The next week my father buried the jar in the backyard, mumbling to himself the entire time. He put it in a small wooden casket, and then put up a headstone. Under the name it read:
Before you formed I knew you,
Before you were born I set you apart.
For a few years after that, things were better. ‘Better’ in the sense that at least I could bring myself to eat at the dinner table again. Thinking about it, however, I know that nothing really improved.
I had two new problems. The first was that my parents and I were not getting along; we couldn’t agree on anything, and my faith in God was dwindling daily. For that, I think my mother was disappointed in me. And I’m sure my father hated me.
The second problem was that I was struggling to write. My mental mine of resources seemed barren. Stories weren’t manifesting. Words seemed elusive. And even though at one point I had written one of the best short stories in the country, I couldn’t even work out a single sentence.
I barely got through high school, taking a fifth year just to graduate. I failed to hand assignments in on time while I battled through an immense depression. I tried my hand at horror and muscled out pages of rubbish, barely readable fragments of first drafts that had hooks about as blunt as rubber. I kept as much hidden from my parents as possible, for as long as I could, but they eventually found the Clive Barker and Anne Rice books I’d been hiding under my bed, and eventually everything came out. The way things were going, they were getting very upset with having to shelter a failure who didn’t agree with their good Christian lifestyle. I had to leave.
I used the Ontario Student Loan benefit to get into a college journalism program and find myself a little sublet attached to a farmhouse, literally just outside of the city. I didn’t tell anyone where I went.
The years crawled on. The damage I’d done at home never repaired. I refused to answer phone calls. I stopped writing anything outside of school papers. I ran out of money. I dropped out.
But I’d kept that letter I received from the editors at Young Voices. It became the only light of hope for me, and I decided that maybe—maybe if I kept at it—it might be best to continue on with the plan of doing what I always wanted; getting published.
Things couldn’t go bad forever, I thought. Things had to turn around. The trick was not giving up. I had time. I’d start over.
I applied for welfare, and got right to work writing what I’d hoped would be novels. I focused all my energy onto the keyboard. Every word had to fit, every sentence had to be a stroke of genius. I sacrificed my relationships, my health, and my money. I was going to Hell, anyway.
I lived by the day, feeding myself with what meager foodsuffs I could afford. I thought with all my time I’d finish a novel in a month. Then that became a year. Then a year became two years. I was living like a prisoner in my own room, chained to the keyboard, watching the sun rise and set and rise and set again and again, from my outside my tiny window.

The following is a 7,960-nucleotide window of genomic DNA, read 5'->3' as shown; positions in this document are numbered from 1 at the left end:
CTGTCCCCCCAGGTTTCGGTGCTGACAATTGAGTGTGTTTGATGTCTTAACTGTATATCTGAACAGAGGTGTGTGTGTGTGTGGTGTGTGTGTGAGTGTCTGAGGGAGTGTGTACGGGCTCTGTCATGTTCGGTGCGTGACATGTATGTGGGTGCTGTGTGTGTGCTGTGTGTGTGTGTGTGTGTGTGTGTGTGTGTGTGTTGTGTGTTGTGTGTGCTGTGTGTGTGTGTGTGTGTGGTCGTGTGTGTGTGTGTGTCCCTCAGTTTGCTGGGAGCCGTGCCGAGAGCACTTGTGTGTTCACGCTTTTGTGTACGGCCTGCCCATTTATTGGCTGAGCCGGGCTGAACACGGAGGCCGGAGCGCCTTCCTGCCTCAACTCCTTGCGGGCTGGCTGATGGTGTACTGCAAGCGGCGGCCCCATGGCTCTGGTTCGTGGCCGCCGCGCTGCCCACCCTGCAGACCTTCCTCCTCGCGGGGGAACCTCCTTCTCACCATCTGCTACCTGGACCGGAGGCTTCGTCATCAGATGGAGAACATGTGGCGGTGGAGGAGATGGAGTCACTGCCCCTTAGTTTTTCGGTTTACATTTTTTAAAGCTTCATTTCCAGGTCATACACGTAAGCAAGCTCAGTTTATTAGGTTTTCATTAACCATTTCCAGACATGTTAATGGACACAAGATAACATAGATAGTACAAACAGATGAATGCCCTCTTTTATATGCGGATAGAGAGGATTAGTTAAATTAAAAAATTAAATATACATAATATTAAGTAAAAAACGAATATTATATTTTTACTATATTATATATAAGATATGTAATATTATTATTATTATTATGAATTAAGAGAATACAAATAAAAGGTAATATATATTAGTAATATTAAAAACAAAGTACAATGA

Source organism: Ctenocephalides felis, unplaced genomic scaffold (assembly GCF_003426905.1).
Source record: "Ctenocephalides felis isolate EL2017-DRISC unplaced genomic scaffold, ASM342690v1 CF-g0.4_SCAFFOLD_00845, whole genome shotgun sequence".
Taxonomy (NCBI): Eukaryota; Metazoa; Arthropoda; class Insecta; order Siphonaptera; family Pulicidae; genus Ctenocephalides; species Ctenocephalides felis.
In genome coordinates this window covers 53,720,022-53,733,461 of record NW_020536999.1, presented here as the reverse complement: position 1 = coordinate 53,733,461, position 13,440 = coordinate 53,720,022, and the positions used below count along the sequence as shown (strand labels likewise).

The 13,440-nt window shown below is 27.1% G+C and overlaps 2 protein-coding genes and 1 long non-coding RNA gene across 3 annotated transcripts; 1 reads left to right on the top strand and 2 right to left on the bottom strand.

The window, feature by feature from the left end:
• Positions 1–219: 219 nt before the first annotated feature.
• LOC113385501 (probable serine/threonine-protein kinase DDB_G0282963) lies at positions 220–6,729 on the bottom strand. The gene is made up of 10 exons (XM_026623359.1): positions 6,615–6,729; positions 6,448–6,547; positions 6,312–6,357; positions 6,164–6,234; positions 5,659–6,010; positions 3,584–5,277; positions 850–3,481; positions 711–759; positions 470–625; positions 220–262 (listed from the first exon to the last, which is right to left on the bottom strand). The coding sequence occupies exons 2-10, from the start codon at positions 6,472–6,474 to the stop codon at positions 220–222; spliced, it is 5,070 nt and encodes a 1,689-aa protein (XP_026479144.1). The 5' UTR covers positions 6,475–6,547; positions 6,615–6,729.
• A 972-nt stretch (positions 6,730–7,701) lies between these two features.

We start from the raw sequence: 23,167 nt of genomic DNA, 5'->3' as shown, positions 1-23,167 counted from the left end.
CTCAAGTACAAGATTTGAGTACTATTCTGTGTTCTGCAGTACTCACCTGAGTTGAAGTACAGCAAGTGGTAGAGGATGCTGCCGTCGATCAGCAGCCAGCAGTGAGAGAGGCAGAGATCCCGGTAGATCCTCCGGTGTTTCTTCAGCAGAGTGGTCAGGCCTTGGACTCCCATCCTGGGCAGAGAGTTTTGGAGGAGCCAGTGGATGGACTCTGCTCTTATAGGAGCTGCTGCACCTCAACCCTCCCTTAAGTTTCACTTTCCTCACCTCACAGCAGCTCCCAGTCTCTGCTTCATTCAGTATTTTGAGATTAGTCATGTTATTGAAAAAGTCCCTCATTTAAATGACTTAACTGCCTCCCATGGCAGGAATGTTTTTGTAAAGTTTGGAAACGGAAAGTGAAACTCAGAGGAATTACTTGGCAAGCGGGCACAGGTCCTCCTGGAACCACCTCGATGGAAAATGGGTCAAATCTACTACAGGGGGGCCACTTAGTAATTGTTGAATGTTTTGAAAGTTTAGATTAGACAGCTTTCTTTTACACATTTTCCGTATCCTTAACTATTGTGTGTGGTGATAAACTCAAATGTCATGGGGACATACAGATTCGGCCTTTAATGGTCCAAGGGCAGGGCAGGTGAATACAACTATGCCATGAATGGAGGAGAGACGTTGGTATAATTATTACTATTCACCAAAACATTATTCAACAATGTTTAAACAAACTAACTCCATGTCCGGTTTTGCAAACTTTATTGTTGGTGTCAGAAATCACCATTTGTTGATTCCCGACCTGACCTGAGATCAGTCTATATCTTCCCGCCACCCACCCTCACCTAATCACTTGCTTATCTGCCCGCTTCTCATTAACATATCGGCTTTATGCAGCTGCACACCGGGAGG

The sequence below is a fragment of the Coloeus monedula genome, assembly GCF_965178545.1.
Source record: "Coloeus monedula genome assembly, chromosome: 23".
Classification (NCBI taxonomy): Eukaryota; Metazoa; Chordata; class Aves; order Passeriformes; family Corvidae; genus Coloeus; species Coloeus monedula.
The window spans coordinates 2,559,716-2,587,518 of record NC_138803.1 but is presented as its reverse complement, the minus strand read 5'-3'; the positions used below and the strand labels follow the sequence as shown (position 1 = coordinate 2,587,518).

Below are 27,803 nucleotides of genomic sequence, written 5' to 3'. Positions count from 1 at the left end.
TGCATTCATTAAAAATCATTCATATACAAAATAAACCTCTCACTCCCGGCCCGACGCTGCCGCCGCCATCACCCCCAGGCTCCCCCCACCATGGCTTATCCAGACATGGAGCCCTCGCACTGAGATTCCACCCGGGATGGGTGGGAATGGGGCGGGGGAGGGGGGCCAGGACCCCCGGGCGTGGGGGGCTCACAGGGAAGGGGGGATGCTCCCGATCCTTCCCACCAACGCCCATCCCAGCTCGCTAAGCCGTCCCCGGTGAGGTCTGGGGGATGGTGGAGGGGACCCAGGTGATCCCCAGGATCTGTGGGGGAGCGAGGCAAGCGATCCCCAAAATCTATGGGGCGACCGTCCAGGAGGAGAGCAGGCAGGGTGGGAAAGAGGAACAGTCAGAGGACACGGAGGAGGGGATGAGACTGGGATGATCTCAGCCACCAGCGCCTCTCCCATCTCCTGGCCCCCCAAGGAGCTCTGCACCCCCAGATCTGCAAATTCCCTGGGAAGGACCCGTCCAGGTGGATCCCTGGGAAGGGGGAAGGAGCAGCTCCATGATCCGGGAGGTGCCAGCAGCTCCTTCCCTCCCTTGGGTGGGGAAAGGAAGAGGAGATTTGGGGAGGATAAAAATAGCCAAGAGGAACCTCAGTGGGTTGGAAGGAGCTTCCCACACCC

In most writer’s lives, there is a very scary and emotional moment where they have to decide whether or not they’ve got what it takes; when they take a hard look at themselves and decide wether or not they are going to continue seriously writing. If writing isn’t paying for food and rent, it can become a very real decision to made.
For me, that moment came the year I turned twenty-six. I have to admit, it had taken a good while for that reality to sink in.
After days and days and days of nothing but writing, my desperation was complete; I still hadn’t finished a single piece. All that time, and I literally could not do it. I’d start one thing, ruin it, throw it out, then start a new piece, and the cycle just went on. Anyone else would have developed at least some kind of voice. But me, nothing came from anything. Something was wrong with me. Nothing worked like it did in the short story I’d written so long ago. The fervor was absent. The trigger or impulse had utterly disappeared.
I went to the mirror, and take a hard look I did. I saw myself. I saw myself as who I was. Tears rolled down my cheeks and dropped into the sink.
I started uttering something to the reflection, to my ‘twin’ there, in the mirror. I had long ago denounced religion, but if what I did that night was what you’d call praying, let it be that.
“Please,” I said, and the reflection mimed, “whatever is there, whatever power, whatever fundamental essence, I’m begging you—help me. Whatever it is that I need to do, anything, just give me what I’m missing. Give me what I lost.”
At the time, I thought I was being completely ridiculous. So I went to bed and cried quite a bit, thinking of ways that I could find a job and make some money and build myself into a fuctional human being again. One thought occurred to me though, out of the hundreds, that really stood out.
And that thought was the start of how I would find Wesley Torrenshell, or Wes, as he’d insist I call him. We were a very good fit for each other, all things considered. Even though I wouldn’t even learn his full name, or the nature of our twisted relationship, until he learned how to talk.